PhD student Philip Francis Thomsen is
researchers at University of Copenhagen are showing the way for future
monitoring of marine biodiversity and resources by using DNA traces in
seawater samples to keep track of fish and whales in the oceans. A half
liter of seawater can contain evidence of local fish and whale faunas
and combat traditional fishing methods. Their results are now published
in the international scientific journal PLOS ONE.
new DNA method means that we can keep better track of life beneath the
surface of the oceans around the world, and better monitor and protect
ocean biodiversity and resources,” says PhD student Philip Francis
Thomsen from the Centre for GeoGenetics, Natural History Museum of
Denmark, University of Copenhagen.
ecosystems worldwide are under threat with many fish species and
populations suffering from human over-exploitation, which greatly
impacts global biodiversity, economy and human health. Today, marine
fish are largely surveyed using selective and invasive methods mostly
limited to commercial species, and restricted to areas with favorable
researchers at Centre for GeoGenetics now lead the way for future
monitoring of marine biodiversity. They have shown that seawater
contains DNA from animals such as fish and whales. The species leave
behind a trace of DNA that reveals their presence in the ocean based on
water samples of just half a liter.
From freshwater to seawater
development of the novel DNA monitoring approach was accomplished by
PhD student Philip Francis Thomsen and Master’s student Jos Kielgast
from the Centre for GeoGenetics headed by Professor Eske Willerslev. In
December last year, they showed that small freshwater samples contain
DNA from several different threatened animals, and after having
published these results they began to focus on seawater. Here it also
proved possible to obtain DNA directly from the water, which originated
from local species living in the area.
analyzed seawater samples specifically for fish DNA and we were very
surprised when the results started to show up on the screen. We ended up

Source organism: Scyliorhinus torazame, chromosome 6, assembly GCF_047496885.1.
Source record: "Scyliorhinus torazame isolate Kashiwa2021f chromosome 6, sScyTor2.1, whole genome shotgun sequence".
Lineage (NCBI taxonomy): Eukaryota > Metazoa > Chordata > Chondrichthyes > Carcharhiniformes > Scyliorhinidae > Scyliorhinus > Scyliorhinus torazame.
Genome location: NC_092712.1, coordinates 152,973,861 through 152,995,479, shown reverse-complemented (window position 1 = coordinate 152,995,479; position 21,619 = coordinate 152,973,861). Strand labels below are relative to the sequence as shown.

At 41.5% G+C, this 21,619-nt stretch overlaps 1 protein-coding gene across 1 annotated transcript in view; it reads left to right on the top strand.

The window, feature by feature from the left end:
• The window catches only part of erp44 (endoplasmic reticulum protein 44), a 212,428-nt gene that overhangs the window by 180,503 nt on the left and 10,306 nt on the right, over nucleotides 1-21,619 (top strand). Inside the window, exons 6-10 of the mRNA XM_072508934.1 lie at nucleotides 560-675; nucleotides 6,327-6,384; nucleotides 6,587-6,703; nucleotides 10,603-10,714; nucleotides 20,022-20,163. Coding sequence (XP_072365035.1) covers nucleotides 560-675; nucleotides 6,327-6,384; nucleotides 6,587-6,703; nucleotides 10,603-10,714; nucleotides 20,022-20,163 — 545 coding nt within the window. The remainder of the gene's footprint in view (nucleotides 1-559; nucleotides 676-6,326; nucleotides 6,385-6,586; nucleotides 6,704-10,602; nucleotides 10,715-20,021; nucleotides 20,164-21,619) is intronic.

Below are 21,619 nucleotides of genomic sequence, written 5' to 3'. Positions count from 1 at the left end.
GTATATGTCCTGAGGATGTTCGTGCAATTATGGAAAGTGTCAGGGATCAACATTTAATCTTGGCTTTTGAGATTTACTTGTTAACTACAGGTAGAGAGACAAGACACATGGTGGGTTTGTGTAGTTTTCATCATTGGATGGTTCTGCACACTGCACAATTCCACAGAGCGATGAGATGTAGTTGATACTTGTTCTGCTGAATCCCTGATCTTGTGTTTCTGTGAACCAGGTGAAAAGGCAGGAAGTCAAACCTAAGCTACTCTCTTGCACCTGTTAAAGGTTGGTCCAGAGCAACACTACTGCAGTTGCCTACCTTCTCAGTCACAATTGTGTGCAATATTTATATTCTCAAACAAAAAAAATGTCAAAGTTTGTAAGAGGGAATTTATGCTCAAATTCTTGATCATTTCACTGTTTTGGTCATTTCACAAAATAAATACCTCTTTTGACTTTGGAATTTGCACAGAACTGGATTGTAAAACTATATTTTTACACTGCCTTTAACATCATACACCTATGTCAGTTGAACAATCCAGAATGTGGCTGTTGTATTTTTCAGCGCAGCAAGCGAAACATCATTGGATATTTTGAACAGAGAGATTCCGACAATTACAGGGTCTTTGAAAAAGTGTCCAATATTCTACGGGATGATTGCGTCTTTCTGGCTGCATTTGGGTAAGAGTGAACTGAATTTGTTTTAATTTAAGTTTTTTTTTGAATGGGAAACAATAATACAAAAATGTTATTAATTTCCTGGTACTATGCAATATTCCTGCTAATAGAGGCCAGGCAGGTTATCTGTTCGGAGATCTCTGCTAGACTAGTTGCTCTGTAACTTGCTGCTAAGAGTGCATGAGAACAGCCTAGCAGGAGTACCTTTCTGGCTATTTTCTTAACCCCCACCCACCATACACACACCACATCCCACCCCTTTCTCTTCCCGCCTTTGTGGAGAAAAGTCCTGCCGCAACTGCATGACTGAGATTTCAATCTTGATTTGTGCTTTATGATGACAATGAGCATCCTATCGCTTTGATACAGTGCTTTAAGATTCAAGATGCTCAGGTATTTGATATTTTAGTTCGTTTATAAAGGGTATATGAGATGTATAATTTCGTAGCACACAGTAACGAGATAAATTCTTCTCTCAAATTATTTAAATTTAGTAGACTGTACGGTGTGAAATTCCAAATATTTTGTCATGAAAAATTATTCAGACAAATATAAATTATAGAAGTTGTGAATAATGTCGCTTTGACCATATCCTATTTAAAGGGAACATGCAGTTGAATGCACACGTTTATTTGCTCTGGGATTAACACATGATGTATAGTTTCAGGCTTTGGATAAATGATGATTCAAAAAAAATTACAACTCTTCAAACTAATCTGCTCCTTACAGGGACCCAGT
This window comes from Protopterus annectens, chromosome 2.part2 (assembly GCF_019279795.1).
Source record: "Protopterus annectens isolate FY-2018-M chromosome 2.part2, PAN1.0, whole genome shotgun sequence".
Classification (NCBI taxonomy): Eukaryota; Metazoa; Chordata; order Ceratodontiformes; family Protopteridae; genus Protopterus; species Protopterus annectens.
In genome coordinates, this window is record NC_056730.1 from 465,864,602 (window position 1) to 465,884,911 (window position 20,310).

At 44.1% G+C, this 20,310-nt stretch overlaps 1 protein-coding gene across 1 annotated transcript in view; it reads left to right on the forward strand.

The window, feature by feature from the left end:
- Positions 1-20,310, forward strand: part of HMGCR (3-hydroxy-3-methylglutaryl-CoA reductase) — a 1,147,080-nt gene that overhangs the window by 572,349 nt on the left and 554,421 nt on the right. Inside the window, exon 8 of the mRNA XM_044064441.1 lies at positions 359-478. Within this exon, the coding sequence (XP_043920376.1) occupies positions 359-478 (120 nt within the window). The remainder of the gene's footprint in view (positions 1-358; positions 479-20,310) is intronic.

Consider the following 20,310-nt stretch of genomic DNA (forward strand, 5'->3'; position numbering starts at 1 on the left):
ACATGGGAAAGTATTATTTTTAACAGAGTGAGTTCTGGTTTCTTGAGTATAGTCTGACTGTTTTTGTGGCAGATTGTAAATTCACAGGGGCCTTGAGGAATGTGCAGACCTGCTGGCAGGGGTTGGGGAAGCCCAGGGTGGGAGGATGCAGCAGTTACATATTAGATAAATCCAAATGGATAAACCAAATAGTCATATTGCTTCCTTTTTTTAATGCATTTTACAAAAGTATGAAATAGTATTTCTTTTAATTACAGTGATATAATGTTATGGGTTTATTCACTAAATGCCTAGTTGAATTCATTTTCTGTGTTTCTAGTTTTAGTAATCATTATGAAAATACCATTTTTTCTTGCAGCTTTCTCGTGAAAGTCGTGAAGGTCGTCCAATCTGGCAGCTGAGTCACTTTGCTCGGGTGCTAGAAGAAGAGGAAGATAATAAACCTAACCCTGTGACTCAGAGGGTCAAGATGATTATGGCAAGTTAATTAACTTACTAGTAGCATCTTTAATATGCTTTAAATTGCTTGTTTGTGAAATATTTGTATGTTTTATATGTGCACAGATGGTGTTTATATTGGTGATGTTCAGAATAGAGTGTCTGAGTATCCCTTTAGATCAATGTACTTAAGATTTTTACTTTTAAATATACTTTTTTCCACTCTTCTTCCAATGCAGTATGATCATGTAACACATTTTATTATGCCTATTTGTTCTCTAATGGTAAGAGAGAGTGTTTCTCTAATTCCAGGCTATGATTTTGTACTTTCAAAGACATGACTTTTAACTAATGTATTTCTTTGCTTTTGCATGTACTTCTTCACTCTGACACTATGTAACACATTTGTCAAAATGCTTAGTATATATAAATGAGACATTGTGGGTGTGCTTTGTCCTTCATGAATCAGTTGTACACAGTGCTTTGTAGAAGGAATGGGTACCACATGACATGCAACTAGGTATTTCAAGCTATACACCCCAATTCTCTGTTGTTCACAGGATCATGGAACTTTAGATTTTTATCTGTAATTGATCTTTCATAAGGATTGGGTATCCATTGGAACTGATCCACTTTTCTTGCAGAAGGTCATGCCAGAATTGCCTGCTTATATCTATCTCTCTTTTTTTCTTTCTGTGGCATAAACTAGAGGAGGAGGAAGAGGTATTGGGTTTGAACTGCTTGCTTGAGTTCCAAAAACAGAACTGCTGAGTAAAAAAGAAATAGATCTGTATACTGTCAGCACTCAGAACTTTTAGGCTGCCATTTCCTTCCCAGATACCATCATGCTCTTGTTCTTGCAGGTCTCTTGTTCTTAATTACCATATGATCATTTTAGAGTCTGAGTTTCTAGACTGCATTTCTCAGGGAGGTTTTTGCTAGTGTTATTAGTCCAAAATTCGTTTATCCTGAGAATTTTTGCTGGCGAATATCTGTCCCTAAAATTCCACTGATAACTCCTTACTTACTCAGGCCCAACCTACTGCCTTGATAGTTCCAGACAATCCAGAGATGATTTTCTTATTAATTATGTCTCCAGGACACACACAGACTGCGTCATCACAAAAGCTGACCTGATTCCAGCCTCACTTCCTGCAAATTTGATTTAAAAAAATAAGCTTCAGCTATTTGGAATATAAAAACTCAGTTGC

with DNA from 15 different fish species in water samples of just a half
litre. We found DNA from both small and large fish, as well as both
common species and rare guests. Cod, herring, eel, plaice, pilchard and
many more have all left a DNA trace in the seawater,” says Philip
the other study the researchers showed that it is also possible to
obtain DNA from harbor porpoise in small water samples taken in the
sea, so the approach is not only limited to fish, but can also track
large marine mammals.
A new and efficient method
study also compares the new DNA method with existing methods
traditionally used for monitoring fish such as trawl and pots. Here, the
DNA method proved as good as or mostly better than existing methods.
Moreover, the DNA method has a big advantage that it can be performed
virtually anywhere without impacting the local habitat—it just requires a
sample of water. Associate Professor and fish expert Peter Rask Møller
from the National History Museum of Denmark, who also participated in
the study, is optimistic.
new DNA method has very interesting perspectives for monitoring marine
fish. We always keep our eyes open for new methods to describe marine
fish biodiversity in an efficient and standardized way. Here, I look
very much forward to follow the DNA method in the future, and I think it
could be very useful to employ in oceans around the world,” says Peter
The researchers also see great perspectives in the method for estimating fish stocks in the future.
Source: University of Copenhagen